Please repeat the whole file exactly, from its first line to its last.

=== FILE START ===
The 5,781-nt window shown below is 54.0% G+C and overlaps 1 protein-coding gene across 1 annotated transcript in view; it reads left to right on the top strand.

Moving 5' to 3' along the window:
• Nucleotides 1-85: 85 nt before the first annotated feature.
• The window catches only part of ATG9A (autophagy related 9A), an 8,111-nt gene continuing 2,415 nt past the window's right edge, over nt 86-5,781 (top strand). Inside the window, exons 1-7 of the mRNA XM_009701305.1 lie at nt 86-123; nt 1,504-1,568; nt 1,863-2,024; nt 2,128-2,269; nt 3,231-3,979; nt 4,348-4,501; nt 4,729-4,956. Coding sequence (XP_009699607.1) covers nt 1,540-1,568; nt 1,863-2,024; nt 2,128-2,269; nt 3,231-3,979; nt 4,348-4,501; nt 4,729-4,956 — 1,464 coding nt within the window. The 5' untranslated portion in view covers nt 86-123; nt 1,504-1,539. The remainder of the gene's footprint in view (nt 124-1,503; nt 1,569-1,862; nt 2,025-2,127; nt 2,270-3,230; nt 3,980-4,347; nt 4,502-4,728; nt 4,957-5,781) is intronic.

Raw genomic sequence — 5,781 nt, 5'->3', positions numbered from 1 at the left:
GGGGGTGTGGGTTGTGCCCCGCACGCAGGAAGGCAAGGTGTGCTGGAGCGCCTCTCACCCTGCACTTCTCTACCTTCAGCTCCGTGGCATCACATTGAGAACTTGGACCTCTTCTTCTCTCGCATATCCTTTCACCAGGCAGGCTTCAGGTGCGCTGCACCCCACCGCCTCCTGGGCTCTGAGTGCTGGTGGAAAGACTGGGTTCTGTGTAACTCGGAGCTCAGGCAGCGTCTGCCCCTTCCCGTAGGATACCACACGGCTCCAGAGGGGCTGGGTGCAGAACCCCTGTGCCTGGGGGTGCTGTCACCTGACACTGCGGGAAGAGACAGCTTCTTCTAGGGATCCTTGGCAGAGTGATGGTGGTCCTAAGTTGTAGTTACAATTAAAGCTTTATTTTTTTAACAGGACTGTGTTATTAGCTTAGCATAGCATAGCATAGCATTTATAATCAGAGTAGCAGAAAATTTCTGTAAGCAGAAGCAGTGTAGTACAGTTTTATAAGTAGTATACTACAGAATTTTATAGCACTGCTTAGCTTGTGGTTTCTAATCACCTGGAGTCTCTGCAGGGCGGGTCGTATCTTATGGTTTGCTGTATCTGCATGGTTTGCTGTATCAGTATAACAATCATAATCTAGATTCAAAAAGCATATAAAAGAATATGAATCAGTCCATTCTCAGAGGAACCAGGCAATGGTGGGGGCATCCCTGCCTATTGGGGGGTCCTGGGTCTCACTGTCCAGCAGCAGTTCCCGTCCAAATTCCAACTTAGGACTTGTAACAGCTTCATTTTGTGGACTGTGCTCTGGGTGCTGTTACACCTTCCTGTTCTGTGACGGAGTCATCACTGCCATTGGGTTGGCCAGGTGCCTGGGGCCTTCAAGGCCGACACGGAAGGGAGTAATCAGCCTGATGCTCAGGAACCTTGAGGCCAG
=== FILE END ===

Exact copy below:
The 5,781-nt window shown below is 54.0% G+C and overlaps 1 protein-coding gene across 1 annotated transcript in view; it reads left to right on the top strand.

Moving 5' to 3' along the window:
• Nucleotides 1-85: 85 nt before the first annotated feature.
• The window catches only part of ATG9A (autophagy related 9A), an 8,111-nt gene continuing 2,415 nt past the window's right edge, over nt 86-5,781 (top strand). Inside the window, exons 1-7 of the mRNA XM_009701305.1 lie at nt 86-123; nt 1,504-1,568; nt 1,863-2,024; nt 2,128-2,269; nt 3,231-3,979; nt 4,348-4,501; nt 4,729-4,956. Coding sequence (XP_009699607.1) covers nt 1,540-1,568; nt 1,863-2,024; nt 2,128-2,269; nt 3,231-3,979; nt 4,348-4,501; nt 4,729-4,956 — 1,464 coding nt within the window. The 5' untranslated portion in view covers nt 86-123; nt 1,504-1,539. The remainder of the gene's footprint in view (nt 124-1,503; nt 1,569-1,862; nt 2,025-2,127; nt 2,270-3,230; nt 3,980-4,347; nt 4,502-4,728; nt 4,957-5,781) is intronic.

Raw genomic sequence — 5,781 nt, 5'->3', positions numbered from 1 at the left:
GGGGGTGTGGGTTGTGCCCCGCACGCAGGAAGGCAAGGTGTGCTGGAGCGCCTCTCACCCTGCACTTCTCTACCTTCAGCTCCGTGGCATCACATTGAGAACTTGGACCTCTTCTTCTCTCGCATATCCTTTCACCAGGCAGGCTTCAGGTGCGCTGCACCCCACCGCCTCCTGGGCTCTGAGTGCTGGTGGAAAGACTGGGTTCTGTGTAACTCGGAGCTCAGGCAGCGTCTGCCCCTTCCCGTAGGATACCACACGGCTCCAGAGGGGCTGGGTGCAGAACCCCTGTGCCTGGGGGTGCTGTCACCTGACACTGCGGGAAGAGACAGCTTCTTCTAGGGATCCTTGGCAGAGTGATGGTGGTCCTAAGTTGTAGTTACAATTAAAGCTTTATTTTTTTAACAGGACTGTGTTATTAGCTTAGCATAGCATAGCATAGCATTTATAATCAGAGTAGCAGAAAATTTCTGTAAGCAGAAGCAGTGTAGTACAGTTTTATAAGTAGTATACTACAGAATTTTATAGCACTGCTTAGCTTGTGGTTTCTAATCACCTGGAGTCTCTGCAGGGCGGGTCGTATCTTATGGTTTGCTGTATCTGCATGGTTTGCTGTATCAGTATAACAATCATAATCTAGATTCAAAAAGCATATAAAAGAATATGAATCAGTCCATTCTCAGAGGAACCAGGCAATGGTGGGGGCATCCCTGCCTATTGGGGGGTCCTGGGTCTCACTGTCCAGCAGCAGTTCCCGTCCAAATTCCAACTTAGGACTTGTAACAGCTTCATTTTGTGGACTGTGCTCTGGGTGCTGTTACACCTTCCTGTTCTGTGACGGAGTCATCACTGCCATTGGGTTGGCCAGGTGCCTGGGGCCTTCAAGGCCGACACGGAAGGGAGTAATCAGCCTGATGCTCAGGAACCTTGAGGCCAG